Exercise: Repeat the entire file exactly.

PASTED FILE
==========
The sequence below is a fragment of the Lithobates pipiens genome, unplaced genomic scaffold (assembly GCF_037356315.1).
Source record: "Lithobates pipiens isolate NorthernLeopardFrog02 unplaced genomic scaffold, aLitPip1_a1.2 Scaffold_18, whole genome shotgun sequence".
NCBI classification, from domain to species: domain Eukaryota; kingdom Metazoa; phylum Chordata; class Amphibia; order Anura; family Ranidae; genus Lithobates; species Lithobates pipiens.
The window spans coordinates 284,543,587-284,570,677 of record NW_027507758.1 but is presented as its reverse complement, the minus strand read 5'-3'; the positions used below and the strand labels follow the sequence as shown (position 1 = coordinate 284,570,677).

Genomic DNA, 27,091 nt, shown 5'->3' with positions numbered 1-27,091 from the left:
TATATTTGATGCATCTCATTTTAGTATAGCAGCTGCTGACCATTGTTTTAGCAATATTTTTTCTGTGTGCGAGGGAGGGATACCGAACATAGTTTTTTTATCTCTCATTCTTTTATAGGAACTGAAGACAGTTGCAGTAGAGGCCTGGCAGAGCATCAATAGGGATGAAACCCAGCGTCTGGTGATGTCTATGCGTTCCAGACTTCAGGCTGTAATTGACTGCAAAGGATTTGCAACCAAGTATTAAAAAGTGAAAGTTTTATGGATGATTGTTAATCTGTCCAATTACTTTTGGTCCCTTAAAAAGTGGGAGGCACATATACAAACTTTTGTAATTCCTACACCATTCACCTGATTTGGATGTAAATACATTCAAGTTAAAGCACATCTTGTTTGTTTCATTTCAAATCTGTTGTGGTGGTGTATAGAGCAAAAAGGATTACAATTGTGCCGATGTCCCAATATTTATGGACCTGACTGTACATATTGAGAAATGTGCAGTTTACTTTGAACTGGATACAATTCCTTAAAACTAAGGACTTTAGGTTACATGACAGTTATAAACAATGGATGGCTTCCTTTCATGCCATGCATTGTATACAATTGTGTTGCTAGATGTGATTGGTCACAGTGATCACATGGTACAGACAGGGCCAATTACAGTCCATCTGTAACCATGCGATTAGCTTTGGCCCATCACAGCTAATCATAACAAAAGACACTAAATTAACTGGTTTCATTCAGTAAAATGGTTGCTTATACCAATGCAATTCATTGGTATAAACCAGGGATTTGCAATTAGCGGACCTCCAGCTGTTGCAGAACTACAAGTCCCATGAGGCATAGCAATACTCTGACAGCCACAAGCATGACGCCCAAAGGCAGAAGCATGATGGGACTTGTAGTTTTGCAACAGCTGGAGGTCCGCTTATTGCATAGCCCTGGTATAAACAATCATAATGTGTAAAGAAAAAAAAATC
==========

The sequence below is a fragment of the Lithobates pipiens genome, unplaced genomic scaffold (assembly GCF_037356315.1).
Source record: "Lithobates pipiens isolate NorthernLeopardFrog02 unplaced genomic scaffold, aLitPip1_a1.2 Scaffold_18, whole genome shotgun sequence".
NCBI classification, from domain to species: domain Eukaryota; kingdom Metazoa; phylum Chordata; class Amphibia; order Anura; family Ranidae; genus Lithobates; species Lithobates pipiens.
The window spans coordinates 284,543,587-284,570,677 of record NW_027507758.1 but is presented as its reverse complement, the minus strand read 5'-3'; the positions used below and the strand labels follow the sequence as shown (position 1 = coordinate 284,570,677).

Genomic DNA, 27,091 nt, shown 5'->3' with positions numbered 1-27,091 from the left:
TATATTTGATGCATCTCATTTTAGTATAGCAGCTGCTGACCATTGTTTTAGCAATATTTTTTCTGTGTGCGAGGGAGGGATACCGAACATAGTTTTTTTATCTCTCATTCTTTTATAGGAACTGAAGACAGTTGCAGTAGAGGCCTGGCAGAGCATCAATAGGGATGAAACCCAGCGTCTGGTGATGTCTATGCGTTCCAGACTTCAGGCTGTAATTGACTGCAAAGGATTTGCAACCAAGTATTAAAAAGTGAAAGTTTTATGGATGATTGTTAATCTGTCCAATTACTTTTGGTCCCTTAAAAAGTGGGAGGCACATATACAAACTTTTGTAATTCCTACACCATTCACCTGATTTGGATGTAAATACATTCAAGTTAAAGCACATCTTGTTTGTTTCATTTCAAATCTGTTGTGGTGGTGTATAGAGCAAAAAGGATTACAATTGTGCCGATGTCCCAATATTTATGGACCTGACTGTACATATTGAGAAATGTGCAGTTTACTTTGAACTGGATACAATTCCTTAAAACTAAGGACTTTAGGTTACATGACAGTTATAAACAATGGATGGCTTCCTTTCATGCCATGCATTGTATACAATTGTGTTGCTAGATGTGATTGGTCACAGTGATCACATGGTACAGACAGGGCCAATTACAGTCCATCTGTAACCATGCGATTAGCTTTGGCCCATCACAGCTAATCATAACAAAAGACACTAAATTAACTGGTTTCATTCAGTAAAATGGTTGCTTATACCAATGCAATTCATTGGTATAAACCAGGGATTTGCAATTAGCGGACCTCCAGCTGTTGCAGAACTACAAGTCCCATGAGGCATAGCAATACTCTGACAGCCACAAGCATGACGCCCAAAGGCAGAAGCATGATGGGACTTGTAGTTTTGCAACAGCTGGAGGTCCGCTTATTGCATAGCCCTGGTATAAACAATCATAATGTGTAAAGAAAAAAAAATC